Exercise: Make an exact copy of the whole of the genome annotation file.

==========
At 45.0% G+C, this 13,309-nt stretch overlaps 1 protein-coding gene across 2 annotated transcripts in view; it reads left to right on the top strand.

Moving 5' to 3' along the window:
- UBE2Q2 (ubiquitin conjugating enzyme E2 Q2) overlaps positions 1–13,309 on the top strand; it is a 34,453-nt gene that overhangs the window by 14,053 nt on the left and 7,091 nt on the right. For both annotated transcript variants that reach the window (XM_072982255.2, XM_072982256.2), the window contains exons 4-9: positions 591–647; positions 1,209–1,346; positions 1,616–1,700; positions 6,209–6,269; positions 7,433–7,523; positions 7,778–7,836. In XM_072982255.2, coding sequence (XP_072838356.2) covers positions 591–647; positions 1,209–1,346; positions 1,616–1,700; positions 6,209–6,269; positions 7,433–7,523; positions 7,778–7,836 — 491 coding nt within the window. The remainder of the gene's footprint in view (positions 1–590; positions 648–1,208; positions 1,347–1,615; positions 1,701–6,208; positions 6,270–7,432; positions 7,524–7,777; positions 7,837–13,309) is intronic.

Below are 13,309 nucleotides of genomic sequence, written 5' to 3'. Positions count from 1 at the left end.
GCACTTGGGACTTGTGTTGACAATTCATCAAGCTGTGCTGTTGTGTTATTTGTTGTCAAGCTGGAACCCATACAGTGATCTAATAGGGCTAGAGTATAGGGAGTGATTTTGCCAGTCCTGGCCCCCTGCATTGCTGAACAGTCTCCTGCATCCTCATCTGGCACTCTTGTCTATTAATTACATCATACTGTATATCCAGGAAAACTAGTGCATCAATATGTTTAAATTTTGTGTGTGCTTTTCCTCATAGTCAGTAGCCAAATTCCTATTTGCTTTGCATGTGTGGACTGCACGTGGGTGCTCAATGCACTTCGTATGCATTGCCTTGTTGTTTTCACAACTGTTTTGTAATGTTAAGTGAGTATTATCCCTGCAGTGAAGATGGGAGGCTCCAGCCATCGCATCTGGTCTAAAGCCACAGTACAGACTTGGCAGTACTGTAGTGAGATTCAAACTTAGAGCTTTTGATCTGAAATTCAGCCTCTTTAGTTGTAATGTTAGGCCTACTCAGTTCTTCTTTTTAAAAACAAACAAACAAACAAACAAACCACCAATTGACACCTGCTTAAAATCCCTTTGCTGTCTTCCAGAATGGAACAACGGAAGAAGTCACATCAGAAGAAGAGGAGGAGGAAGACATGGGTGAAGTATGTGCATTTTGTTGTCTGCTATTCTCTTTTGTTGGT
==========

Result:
At 45.0% G+C, this 13,309-nt stretch overlaps 1 protein-coding gene across 2 annotated transcripts in view; it reads left to right on the top strand.

Moving 5' to 3' along the window:
- UBE2Q2 (ubiquitin conjugating enzyme E2 Q2) overlaps positions 1–13,309 on the top strand; it is a 34,453-nt gene that overhangs the window by 14,053 nt on the left and 7,091 nt on the right. For both annotated transcript variants that reach the window (XM_072982255.2, XM_072982256.2), the window contains exons 4-9: positions 591–647; positions 1,209–1,346; positions 1,616–1,700; positions 6,209–6,269; positions 7,433–7,523; positions 7,778–7,836. In XM_072982255.2, coding sequence (XP_072838356.2) covers positions 591–647; positions 1,209–1,346; positions 1,616–1,700; positions 6,209–6,269; positions 7,433–7,523; positions 7,778–7,836 — 491 coding nt within the window. The remainder of the gene's footprint in view (positions 1–590; positions 648–1,208; positions 1,347–1,615; positions 1,701–6,208; positions 6,270–7,432; positions 7,524–7,777; positions 7,837–13,309) is intronic.

Below are 13,309 nucleotides of genomic sequence, written 5' to 3'. Positions count from 1 at the left end.
GCACTTGGGACTTGTGTTGACAATTCATCAAGCTGTGCTGTTGTGTTATTTGTTGTCAAGCTGGAACCCATACAGTGATCTAATAGGGCTAGAGTATAGGGAGTGATTTTGCCAGTCCTGGCCCCCTGCATTGCTGAACAGTCTCCTGCATCCTCATCTGGCACTCTTGTCTATTAATTACATCATACTGTATATCCAGGAAAACTAGTGCATCAATATGTTTAAATTTTGTGTGTGCTTTTCCTCATAGTCAGTAGCCAAATTCCTATTTGCTTTGCATGTGTGGACTGCACGTGGGTGCTCAATGCACTTCGTATGCATTGCCTTGTTGTTTTCACAACTGTTTTGTAATGTTAAGTGAGTATTATCCCTGCAGTGAAGATGGGAGGCTCCAGCCATCGCATCTGGTCTAAAGCCACAGTACAGACTTGGCAGTACTGTAGTGAGATTCAAACTTAGAGCTTTTGATCTGAAATTCAGCCTCTTTAGTTGTAATGTTAGGCCTACTCAGTTCTTCTTTTTAAAAACAAACAAACAAACAAACAAACCACCAATTGACACCTGCTTAAAATCCCTTTGCTGTCTTCCAGAATGGAACAACGGAAGAAGTCACATCAGAAGAAGAGGAGGAGGAAGACATGGGTGAAGTATGTGCATTTTGTTGTCTGCTATTCTCTTTTGTTGGT